person." She watched them shift and shrug as if she were some sort
of freak of nature, a talking dolphin or a ventriloquist's dummy
come to life, but they gave her nothing. To them she was just
another criminal --- another perp --- one more worthless case to be
locked away and ignored.

But they didn't lock her away, not yet. She was handcuffed to a
bench that gave onto a hallway behind the front desk, and she
didn't catch the explanation offered her --- the cop, the booking
officer, a man in his thirties who looked almost apologetic as he
took her by the arm, had averted his face as he gently but firmly
pushed her down and readjusted the cuffs --- but it became clear
when a bleached-out wisp of a man with a labile face and the
faintest pale trace of a mustache came through the door and made
his way to her, his hands already in motion. His name --- he
finger-spelled it for her --- was Charles Iverson and he was an
interpreter for the deaf. I work at the San Roque School sometimes
, he signed. I've seen you around.

She didn't recognize him --- or maybe she did. There was something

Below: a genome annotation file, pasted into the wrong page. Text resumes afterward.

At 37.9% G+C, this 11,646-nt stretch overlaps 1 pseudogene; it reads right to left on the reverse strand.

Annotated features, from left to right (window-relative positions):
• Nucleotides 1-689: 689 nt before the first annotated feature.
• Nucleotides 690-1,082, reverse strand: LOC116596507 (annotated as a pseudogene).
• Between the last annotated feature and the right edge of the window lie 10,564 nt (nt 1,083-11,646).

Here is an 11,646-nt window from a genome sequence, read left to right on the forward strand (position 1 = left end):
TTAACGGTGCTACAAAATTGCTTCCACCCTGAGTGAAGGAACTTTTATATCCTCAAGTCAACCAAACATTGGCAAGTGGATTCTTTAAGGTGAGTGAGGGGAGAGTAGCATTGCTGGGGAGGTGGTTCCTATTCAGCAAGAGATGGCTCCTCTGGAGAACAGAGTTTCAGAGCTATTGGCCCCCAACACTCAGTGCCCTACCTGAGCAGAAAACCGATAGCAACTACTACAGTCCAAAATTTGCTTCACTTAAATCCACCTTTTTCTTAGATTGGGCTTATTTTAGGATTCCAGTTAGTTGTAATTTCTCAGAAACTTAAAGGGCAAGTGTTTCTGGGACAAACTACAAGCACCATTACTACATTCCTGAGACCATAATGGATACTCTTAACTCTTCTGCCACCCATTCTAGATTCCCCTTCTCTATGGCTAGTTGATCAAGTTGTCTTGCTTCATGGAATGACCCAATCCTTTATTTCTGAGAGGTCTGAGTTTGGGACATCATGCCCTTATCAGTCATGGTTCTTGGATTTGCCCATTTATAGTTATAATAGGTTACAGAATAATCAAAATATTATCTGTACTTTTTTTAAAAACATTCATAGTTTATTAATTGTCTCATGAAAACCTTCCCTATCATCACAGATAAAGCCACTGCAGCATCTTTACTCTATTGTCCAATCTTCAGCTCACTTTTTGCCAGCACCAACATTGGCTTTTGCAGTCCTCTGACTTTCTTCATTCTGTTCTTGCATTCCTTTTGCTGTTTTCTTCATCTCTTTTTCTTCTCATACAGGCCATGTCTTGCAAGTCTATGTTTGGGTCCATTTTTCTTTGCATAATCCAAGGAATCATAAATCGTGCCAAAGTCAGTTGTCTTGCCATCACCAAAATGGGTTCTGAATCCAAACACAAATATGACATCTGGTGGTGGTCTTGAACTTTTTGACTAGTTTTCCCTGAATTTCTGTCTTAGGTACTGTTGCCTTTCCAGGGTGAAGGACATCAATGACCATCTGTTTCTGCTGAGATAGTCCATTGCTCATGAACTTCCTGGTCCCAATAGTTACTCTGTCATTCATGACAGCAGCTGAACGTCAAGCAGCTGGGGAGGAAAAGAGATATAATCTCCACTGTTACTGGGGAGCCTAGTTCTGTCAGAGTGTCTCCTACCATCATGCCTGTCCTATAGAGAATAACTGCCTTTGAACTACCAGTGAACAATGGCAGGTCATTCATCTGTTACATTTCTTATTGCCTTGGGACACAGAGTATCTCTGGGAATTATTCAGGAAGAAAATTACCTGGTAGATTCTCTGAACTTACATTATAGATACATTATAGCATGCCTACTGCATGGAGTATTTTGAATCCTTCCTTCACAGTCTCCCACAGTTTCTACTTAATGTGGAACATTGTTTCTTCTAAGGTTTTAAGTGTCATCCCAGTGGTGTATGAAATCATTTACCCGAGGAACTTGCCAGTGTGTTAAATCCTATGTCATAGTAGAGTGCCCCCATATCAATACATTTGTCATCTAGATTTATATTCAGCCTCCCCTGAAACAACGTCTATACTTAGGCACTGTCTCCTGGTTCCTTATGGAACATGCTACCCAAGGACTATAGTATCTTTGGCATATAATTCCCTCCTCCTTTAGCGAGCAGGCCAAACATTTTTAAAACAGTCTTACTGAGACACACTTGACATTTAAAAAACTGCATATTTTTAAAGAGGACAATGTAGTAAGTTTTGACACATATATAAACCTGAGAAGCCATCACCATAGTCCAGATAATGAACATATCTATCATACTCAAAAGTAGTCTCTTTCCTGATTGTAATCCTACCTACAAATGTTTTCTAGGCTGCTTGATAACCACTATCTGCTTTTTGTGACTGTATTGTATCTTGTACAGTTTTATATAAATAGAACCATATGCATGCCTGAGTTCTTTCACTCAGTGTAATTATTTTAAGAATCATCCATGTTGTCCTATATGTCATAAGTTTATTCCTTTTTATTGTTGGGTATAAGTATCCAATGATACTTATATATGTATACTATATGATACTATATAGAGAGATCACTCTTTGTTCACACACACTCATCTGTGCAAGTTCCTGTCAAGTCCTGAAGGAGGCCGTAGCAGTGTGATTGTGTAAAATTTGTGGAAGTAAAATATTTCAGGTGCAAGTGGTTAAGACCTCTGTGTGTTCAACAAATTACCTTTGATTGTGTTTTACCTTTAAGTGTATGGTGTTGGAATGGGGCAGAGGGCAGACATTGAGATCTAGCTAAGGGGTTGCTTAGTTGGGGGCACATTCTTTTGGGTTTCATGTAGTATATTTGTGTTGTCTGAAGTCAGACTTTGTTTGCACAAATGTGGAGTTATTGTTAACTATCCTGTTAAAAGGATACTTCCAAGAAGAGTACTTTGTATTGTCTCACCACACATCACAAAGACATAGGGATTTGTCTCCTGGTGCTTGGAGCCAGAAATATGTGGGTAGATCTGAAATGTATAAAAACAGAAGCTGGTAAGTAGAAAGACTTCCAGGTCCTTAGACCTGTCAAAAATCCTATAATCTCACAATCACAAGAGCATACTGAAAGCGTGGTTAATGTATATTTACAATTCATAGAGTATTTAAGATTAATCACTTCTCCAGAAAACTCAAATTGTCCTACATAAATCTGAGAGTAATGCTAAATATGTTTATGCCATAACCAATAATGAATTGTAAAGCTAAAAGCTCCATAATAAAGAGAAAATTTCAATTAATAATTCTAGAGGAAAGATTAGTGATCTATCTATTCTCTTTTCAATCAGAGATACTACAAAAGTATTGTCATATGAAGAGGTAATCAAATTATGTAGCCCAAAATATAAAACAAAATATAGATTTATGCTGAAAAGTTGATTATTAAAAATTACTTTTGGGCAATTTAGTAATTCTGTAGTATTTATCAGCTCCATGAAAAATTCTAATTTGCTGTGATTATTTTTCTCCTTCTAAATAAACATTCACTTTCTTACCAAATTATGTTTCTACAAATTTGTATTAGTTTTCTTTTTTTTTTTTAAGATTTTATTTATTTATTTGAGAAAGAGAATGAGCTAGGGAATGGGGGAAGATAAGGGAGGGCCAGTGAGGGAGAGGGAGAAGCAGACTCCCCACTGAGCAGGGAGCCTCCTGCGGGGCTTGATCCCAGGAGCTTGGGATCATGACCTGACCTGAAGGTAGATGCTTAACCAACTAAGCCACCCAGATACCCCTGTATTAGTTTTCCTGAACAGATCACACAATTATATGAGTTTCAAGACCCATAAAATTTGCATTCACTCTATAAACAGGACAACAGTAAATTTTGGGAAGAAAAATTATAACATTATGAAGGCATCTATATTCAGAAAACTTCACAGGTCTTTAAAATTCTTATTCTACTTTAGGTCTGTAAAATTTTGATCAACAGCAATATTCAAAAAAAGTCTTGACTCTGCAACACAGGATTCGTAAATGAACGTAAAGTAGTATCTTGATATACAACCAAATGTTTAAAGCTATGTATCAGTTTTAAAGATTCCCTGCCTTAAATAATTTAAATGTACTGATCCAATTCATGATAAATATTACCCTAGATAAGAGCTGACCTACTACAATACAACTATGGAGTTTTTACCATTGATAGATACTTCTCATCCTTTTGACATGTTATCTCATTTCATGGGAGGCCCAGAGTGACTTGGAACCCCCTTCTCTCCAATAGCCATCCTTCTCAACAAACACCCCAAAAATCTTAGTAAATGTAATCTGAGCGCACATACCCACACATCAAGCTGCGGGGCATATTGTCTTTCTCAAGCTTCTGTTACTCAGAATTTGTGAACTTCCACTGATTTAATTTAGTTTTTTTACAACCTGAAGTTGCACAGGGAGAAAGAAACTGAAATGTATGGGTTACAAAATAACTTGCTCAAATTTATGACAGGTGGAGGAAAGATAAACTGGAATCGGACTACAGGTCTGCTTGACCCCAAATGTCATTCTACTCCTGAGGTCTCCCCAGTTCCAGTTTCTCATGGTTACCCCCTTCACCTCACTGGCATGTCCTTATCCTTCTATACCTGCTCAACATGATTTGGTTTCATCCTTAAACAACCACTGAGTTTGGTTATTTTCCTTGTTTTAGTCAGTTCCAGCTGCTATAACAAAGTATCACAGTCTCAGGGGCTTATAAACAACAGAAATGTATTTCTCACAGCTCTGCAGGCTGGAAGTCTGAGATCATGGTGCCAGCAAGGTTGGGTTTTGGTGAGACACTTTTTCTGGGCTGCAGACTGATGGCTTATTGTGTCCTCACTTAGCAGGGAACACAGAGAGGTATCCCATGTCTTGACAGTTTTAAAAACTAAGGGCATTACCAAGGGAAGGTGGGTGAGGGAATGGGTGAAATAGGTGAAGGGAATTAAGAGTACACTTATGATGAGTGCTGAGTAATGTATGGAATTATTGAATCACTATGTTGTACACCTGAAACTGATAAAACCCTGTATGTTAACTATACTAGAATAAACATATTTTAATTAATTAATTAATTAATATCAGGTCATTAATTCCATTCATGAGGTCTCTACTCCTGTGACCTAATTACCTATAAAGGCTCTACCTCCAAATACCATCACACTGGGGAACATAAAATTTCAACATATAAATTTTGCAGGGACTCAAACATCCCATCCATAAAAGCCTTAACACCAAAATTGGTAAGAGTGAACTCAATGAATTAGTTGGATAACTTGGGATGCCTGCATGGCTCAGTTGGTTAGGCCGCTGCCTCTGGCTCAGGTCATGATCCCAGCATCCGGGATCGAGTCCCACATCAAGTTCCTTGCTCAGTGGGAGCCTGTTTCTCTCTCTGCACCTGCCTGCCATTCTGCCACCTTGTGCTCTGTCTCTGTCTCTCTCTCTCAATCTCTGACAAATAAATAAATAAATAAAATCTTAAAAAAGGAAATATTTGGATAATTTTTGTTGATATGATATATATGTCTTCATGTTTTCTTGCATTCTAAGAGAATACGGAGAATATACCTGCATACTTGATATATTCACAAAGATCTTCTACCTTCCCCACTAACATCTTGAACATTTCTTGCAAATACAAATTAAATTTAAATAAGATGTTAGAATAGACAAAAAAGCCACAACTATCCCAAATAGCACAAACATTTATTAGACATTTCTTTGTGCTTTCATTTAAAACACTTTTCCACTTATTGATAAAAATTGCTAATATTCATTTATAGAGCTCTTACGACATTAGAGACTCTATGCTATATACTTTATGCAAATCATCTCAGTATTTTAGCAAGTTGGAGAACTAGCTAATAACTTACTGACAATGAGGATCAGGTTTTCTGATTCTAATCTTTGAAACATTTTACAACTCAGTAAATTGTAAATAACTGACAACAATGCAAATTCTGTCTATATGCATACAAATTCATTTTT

familiar in the smallness and neatness of him, and she seemed to
recollect the image of him in the hallway, his head down, moving
with swift, sure strides. She forced a smile. "I'm glad you're
here," she said aloud, lifting her cuffed hands in an attempt to
sign simultaneously as she tended to do when she was agitated.
"There's some huge mistake. All I did was run a four-way stop...
and they, they" --- she felt the injustice and the hurt of it
building in her and struggled to control her face. And her voice.
It must have jumped and planed off because people were staring ---
the booking officer, a secretary with an embellished figure and a
hard plain face, two young Latinos stalled at the front desk in
their canted baseball caps and voluminous shorts. Put a lid on it ,
that's what their body language told her.

Iverson took his time. His signing was rigid and inelegant but
comprehensible for all that, and she focused her whole being on him
as he explained the charges against her. There are multiple
outstanding warrants , he began, in Marin County, Tulare and L.A.